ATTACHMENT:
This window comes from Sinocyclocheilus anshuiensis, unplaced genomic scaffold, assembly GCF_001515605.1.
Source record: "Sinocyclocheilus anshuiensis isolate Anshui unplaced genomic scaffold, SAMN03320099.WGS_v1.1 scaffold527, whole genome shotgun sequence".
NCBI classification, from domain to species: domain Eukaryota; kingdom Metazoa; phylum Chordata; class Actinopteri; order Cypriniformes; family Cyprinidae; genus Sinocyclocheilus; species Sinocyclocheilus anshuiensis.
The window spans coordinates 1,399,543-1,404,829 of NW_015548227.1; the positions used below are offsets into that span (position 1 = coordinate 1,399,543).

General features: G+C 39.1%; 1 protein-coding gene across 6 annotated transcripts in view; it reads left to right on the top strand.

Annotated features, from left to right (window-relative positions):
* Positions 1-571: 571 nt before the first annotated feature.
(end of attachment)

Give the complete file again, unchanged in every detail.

This window comes from Sinocyclocheilus anshuiensis, unplaced genomic scaffold, assembly GCF_001515605.1.
Source record: "Sinocyclocheilus anshuiensis isolate Anshui unplaced genomic scaffold, SAMN03320099.WGS_v1.1 scaffold527, whole genome shotgun sequence".
NCBI classification, from domain to species: domain Eukaryota; kingdom Metazoa; phylum Chordata; class Actinopteri; order Cypriniformes; family Cyprinidae; genus Sinocyclocheilus; species Sinocyclocheilus anshuiensis.
The window spans coordinates 1,399,543-1,404,829 of NW_015548227.1; the positions used below are offsets into that span (position 1 = coordinate 1,399,543).

General features: G+C 39.1%; 1 protein-coding gene across 6 annotated transcripts in view; it reads left to right on the top strand.

Annotated features, from left to right (window-relative positions):
* Positions 1-571: 571 nt before the first annotated feature.